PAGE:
Posts made in July, 2016

Get Your Yard Ready for a Summer Bonfire with Three Landscaping Tips

Lighting a bonfire in your backyard can be a fantastic way to enjoy the pleasant summer weather and spend time in the evening with friends or family. If you’re interested in how to go about lighting a bonfire in a safe and fun way, you need to make sure that your yard is up to the task. Instead of starting a fire right away, it’s a good idea to look into what you can do to make your yard safer.

With the following tips taken into consideration with your landscaping, you can make sure that there isn’t a major fire hazard so that the bonfire can be a fun experience.

Have an Empty Spot for the Bonfire

One of the best things that you can do to prevent a fire from getting out of control while having a bonfire is pick out a good spot for it. A lot of people make the mistake of having a bonfire in an area that has a lot of plants nearby, which leads to there being a higher chance of something catching on fire. Picking an empty spot, preferably on gravel or another flat surface without vegetation, can help make sure that your bonfire will not grow out of control by accident.

Clear Out Highly Flammable Items

Along with picking a good location that’s away from most items, you also need to clear out the space entirely. While you may want to have chairs nearby so that you can relax and even roast marshmallows, that is not a good idea if safety is your main concern. Instead, make sure to clear away flammable items so that the fire can grow large without as high of a risk of spreading.

Make Sure Safety Is Taken Seriously

Since you’ll likely have a number of people over while enjoying your summer bonfire, you need to make sure everyone is on the same page about safety. The fire can quickly grow out of control if everybody doesn’t know about how to control a fire and know what needs to be done if any sparks start moving away from the bonfire. For extra safety, you can even keep a fire extinguisher somewhere nearby on the off chance that the fire spreads by accident.

Planning a bonfire in the backyard is always a risk, and this makes it important that you get the yard ready ahead of time with the right landscaping and know what to do in case a fire breaks out of the main bonfire area.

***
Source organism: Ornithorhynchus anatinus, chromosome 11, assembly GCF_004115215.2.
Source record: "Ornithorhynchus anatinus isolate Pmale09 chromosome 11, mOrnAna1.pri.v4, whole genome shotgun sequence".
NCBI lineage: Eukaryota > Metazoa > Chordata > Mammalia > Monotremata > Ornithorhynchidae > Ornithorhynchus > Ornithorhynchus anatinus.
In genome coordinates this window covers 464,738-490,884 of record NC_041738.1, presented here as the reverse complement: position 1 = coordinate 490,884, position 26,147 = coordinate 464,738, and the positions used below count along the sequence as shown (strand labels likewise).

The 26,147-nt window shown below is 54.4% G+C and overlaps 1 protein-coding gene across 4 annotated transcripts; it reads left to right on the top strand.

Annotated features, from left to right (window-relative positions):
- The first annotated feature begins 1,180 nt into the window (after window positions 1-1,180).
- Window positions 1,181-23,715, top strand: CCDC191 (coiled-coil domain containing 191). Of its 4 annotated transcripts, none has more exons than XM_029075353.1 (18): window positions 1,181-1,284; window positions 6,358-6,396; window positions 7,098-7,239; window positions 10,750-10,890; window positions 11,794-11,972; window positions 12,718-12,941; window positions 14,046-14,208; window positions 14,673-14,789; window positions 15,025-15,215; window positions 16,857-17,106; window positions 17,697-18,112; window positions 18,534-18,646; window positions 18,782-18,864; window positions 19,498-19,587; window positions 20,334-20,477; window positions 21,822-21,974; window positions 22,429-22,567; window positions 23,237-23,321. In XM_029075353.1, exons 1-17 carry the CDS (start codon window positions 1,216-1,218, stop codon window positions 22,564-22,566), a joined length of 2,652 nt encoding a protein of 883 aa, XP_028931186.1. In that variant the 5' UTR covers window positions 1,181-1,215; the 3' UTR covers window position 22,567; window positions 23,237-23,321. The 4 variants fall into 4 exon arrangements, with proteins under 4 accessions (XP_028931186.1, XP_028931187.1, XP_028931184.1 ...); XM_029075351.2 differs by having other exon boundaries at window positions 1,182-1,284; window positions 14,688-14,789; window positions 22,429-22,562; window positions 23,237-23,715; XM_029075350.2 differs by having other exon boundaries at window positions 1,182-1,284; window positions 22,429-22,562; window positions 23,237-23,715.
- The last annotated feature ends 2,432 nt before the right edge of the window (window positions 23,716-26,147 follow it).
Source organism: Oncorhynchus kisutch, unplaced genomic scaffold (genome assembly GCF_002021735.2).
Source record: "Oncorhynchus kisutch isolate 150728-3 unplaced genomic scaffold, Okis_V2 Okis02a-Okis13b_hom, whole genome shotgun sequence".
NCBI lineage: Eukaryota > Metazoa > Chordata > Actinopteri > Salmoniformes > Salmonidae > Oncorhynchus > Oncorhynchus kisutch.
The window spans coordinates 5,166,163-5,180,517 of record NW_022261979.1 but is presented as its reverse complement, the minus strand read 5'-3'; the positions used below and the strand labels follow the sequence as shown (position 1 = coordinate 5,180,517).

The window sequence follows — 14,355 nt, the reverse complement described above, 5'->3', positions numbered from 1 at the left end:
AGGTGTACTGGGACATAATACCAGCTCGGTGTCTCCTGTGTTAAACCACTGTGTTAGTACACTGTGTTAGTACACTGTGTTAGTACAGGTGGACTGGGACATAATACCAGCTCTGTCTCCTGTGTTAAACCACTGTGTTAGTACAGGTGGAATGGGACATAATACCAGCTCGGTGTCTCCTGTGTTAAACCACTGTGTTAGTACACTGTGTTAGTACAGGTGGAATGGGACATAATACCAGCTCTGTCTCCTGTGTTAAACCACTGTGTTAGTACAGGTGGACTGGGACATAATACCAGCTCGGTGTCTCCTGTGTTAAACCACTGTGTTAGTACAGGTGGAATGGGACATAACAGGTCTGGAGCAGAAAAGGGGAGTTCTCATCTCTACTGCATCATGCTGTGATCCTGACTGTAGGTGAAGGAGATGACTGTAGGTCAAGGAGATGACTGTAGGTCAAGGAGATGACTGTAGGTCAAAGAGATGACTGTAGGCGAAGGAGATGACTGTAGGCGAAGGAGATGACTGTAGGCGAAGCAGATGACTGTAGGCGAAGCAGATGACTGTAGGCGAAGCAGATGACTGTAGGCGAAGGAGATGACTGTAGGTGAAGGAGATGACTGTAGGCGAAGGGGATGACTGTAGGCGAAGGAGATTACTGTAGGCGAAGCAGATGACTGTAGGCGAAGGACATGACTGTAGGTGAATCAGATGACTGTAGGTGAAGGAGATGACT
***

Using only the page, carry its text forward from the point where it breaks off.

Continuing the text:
For more ideas about how to create a spot for bonfires, visit sites like

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Flower Options For Xeriscape Gardens

A xeriscaped garden doesn’t have to depend upon cactus plants, yuccas, or other succulents to provide a touch of color. There are many flowering plants that can grow well in low water conditions. The key is to pick plants that grow well in your natural climate with little outside irrigation. The following list can help you select a few options.  

Seasonal color

For color in spring, few options beat the flowering bulbs, which include daffodils, tulips, and hyacinths. Although bulbs do need water, they only need it for their short growth period, which fortunately coincides with moist spring weather. If you prefer annuals that don’t have high water needs, then consider orange-red California poppies, bright yellow creeping zinnias, or greenish-white dusty miller. These will flower or grow through summer needing only minimal amounts of water to thrive.

Pretty perennials

Many perennials can do well in a xeriscape bed. Always look first to plants that are native in your area. Your county extension office or a local nursery can help you. Columbine grows well in many climates and rarely needs extra water. The interesting flowers are available in nearly every color imaginable. Coneflowers, or echinacea, provide large bright purple blooms that thrive in dry soil. For a sunnier option, opt for bright yellow black-eyed Susan flowers. If dainty is your thing, delicate white shasta daisies are a good option. For a plant that makes a statement, consider red hot pokers. The tall flower spikes are each tipped with a cluster of flowers that are red at the tip, fading to yellow at the base, so that it truly resembles its name.

Adding height

Flower shrubs and sub-shrubs are another way to add color. Lavender can thrive almost anywhere as long as the soil is dry. This evergreen sends up purple flower spikes in early summer, with a second show sometimes occurring in late summer. Daylilies are another good option. Most varieties are yellow, although there are some red varieties, too. They bloom almost all summer. Watering can lead to increased flower production, but it’s not necessary. Another option with deep purple flower spikes is sage. This grows especially well in desert climates.

If you want even more height, perhaps as a hedge, consider serviceberries. These flowering trees feature white blooms in spring and edible berries in late summer.

Contact a landscaper in your area that focuses on xeriscaping. They can help you pick out the best blooms for your low water needs.  

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July 2016
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